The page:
EPA Document Dump: Agency Recklessly Disregarded Known Risk Of Mine Blowout

Water flows through a series of sediment retention ponds built to reduce heavy metal and chemical contaminants from the Gold King Mine wastewater accident, in the spillway about 1/4 mile downstream from the mine, outside Silverton, Colo., Friday, Aug. 14, 2015. Officials have said that federal contractors accidentally released more …
AP Photo/Brennan Linsley

The Environmental Protection Agency was aware that its actions could cause a blowout more than a year before its attempts to excavate debris from the Gold King mine created the 3 million gallon toxic waste spill into Colorado’s Animas River on August 5.

That information was found among a number of documents released by the agency Friday night at 10:30 pm after weeks of pressure from media outlets.

One of the documents was this June 25, 2014 Task Order Statement of Work, issued by EPA Region 8 to contractor Environmental Restoration, LLC of Fenton Missouri, which read, in part:

The Gold King Mine has not had maintenance of the mine working since 1991, and the workings have been inaccessible since 1995 when the mine portal collapsed. This condition has likely caused impounding of water behind the collapse. ln addition, other collapses within the workings may have occurred creating additional water impounding conditions. Conditions may exist that could result in a blow-out of the blockages and cause a release of large volumes of contaminated mine waters and sediment from inside the mine, which contain concentrated heavy metals.

On Saturday, Breitbart News asked the EPA to confirm or deny this Associated Press report that the EPA was aware of the blowout risk at the Gold King Mine.

“I’ve forwarded your questions to our Joint Information Center in Durango,” an EPA spokesperson told Breitbart News late Monday.

Breitbart News has received no further response.

The final Site Health and Safety Plan prepared by contractor Environmental Restoration and signed off by an executive for that company, identified as the response manager, and the EPA Region 8 Onsite coordinator on July 13, 2015, describes the final plan:

The Gold King site is an inactive mining site located near Silverton CO in the Gladstone area. The site consists of an adit with a constant flow of water at approximately 100 gpm [gallons per minute]. The State of CO Division of Mining and Reclamation Services (DRMS) need to investigate the adit to determine if it is hydraulically connected to the Red and Bonita mine.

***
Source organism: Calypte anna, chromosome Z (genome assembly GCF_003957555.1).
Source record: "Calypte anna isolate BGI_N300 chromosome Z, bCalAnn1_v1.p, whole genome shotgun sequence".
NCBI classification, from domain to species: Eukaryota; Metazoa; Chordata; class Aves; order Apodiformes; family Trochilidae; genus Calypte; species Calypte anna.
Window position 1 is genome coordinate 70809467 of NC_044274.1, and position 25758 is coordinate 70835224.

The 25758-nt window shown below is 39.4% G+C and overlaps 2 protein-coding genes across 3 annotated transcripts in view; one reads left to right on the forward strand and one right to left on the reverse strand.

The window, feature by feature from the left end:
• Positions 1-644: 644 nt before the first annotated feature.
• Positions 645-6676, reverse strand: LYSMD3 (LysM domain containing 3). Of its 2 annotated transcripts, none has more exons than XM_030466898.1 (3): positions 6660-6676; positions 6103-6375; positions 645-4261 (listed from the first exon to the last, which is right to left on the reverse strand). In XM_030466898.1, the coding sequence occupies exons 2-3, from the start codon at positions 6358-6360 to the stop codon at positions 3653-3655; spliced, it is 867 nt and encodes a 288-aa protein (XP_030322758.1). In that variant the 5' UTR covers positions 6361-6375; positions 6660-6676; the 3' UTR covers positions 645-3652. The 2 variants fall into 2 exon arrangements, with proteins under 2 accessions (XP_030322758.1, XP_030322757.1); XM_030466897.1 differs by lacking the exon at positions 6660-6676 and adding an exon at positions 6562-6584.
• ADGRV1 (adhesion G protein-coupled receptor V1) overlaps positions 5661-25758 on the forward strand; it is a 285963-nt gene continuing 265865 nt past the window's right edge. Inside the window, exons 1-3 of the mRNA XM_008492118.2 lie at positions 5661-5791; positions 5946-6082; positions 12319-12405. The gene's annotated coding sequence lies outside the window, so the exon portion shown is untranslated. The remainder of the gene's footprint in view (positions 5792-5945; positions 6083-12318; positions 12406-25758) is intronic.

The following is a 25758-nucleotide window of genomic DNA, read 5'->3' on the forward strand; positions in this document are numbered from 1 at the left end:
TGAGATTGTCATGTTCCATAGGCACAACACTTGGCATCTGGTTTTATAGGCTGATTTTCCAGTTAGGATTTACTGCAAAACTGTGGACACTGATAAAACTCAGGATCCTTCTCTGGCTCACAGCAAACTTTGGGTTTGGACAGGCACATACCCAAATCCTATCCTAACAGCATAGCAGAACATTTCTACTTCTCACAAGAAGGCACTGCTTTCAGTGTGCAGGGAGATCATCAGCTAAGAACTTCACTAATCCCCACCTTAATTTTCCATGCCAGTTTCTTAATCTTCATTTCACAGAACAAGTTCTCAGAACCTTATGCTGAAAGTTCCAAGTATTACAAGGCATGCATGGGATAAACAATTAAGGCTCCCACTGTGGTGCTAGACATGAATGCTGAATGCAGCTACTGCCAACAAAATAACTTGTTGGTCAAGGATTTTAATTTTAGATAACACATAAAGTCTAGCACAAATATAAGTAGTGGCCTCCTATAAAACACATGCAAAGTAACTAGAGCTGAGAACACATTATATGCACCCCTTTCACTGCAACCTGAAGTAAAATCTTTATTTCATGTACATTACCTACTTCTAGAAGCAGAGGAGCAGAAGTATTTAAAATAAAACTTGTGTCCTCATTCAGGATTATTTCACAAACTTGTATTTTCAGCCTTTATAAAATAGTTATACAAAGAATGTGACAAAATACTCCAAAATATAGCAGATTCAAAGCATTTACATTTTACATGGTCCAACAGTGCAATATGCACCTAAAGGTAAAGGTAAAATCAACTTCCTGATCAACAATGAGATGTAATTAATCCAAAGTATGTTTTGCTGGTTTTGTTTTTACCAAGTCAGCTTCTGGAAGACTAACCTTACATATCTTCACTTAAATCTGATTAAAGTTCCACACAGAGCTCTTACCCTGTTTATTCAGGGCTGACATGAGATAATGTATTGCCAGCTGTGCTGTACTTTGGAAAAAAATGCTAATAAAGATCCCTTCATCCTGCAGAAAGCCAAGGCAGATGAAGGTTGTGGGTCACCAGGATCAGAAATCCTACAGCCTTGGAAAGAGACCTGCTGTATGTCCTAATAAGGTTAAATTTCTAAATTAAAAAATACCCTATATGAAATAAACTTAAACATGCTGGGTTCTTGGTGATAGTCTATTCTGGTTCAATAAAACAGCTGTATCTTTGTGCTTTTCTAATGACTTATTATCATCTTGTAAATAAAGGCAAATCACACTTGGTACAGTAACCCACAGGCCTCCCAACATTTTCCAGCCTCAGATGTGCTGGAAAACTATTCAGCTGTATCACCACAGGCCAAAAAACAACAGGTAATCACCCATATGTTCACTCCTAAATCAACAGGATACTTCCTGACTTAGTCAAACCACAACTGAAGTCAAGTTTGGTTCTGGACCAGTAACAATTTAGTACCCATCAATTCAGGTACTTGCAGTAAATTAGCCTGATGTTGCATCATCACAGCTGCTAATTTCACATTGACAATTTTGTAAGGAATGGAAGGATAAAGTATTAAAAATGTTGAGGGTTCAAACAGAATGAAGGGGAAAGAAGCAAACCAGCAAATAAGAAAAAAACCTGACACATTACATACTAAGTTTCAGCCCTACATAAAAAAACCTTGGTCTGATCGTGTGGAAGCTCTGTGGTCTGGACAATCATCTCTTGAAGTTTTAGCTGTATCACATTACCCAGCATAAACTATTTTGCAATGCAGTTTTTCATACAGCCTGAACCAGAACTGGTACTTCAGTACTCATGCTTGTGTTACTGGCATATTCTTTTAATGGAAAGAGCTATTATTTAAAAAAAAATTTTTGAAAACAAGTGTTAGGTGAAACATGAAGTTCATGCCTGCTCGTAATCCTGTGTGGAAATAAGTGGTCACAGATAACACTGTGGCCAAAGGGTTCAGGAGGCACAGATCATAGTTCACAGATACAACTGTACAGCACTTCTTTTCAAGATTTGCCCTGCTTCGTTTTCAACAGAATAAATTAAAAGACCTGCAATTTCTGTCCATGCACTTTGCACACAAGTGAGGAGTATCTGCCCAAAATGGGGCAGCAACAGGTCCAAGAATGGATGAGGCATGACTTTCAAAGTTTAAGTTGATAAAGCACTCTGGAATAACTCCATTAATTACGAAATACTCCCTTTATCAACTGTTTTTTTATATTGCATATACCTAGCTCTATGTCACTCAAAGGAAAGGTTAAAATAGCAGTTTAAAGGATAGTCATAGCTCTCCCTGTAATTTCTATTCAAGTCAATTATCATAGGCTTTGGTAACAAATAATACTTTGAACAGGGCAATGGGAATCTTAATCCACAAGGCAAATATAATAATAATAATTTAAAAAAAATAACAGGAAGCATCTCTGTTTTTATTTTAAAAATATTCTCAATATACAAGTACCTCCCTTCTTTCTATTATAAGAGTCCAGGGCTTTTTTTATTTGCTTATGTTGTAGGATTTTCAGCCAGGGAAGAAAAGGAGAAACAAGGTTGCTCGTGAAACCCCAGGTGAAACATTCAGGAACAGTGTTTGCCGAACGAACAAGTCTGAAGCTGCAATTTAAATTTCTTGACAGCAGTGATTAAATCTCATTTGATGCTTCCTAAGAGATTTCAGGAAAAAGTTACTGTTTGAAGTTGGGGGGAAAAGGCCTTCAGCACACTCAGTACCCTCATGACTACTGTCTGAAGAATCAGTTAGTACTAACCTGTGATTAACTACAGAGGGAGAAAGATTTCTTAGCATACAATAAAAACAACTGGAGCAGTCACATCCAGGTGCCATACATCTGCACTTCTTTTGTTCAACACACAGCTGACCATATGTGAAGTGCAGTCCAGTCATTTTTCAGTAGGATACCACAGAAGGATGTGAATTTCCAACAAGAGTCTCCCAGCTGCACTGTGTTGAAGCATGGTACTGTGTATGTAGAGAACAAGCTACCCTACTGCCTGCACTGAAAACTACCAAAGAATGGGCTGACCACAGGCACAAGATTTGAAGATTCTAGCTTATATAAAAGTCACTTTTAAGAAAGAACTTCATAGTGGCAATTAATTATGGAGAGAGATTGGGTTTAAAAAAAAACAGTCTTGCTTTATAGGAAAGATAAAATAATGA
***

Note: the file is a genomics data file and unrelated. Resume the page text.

US EPA Region 8 is supporting the investigation by installing a portal and ground support as necessary and treating the water to remove solids disturbed during the entry process. ER [Contractor Environment Restoraction] has installed a settling pond and piping for this effort. The current effort will involve installation [of] the water treatments system and additional piping. ER has subcontracted [REDACTED name of subcontractor] to provide experienced underground mine workers to construct the portal and evaluate underground conditions to determine if additional ground support is necessary

The document had little in the way of contingency plans in the event the efforts to install a portal, which apparently involved the removal of debris, at Gold King mine resulted in the kind of blowout warned of in the June 2014 task order.

Page 23 of the Site Health and Safety Plan says the response manager is responsible to “take appropriate measures to protect the public and the enviroment including isolating and securing the site, preventing run-off to surface waters and ending or controlling the emergency to the extent possible.”

However, the document does not spell out how the response manager should accomplish this task.

“In the event of a spill or leak,” page 24 of the document instructs, “locate the source of the spillage and stop the flow,” then “begin recovery of the spilled materials.”

In light of the powerful onslaught of 3 million gallons of toxic waste that spilled out of the Gold King mine in a very brief period of time after the EPA’s efforts backfired, those instructions seem laughably inadequate.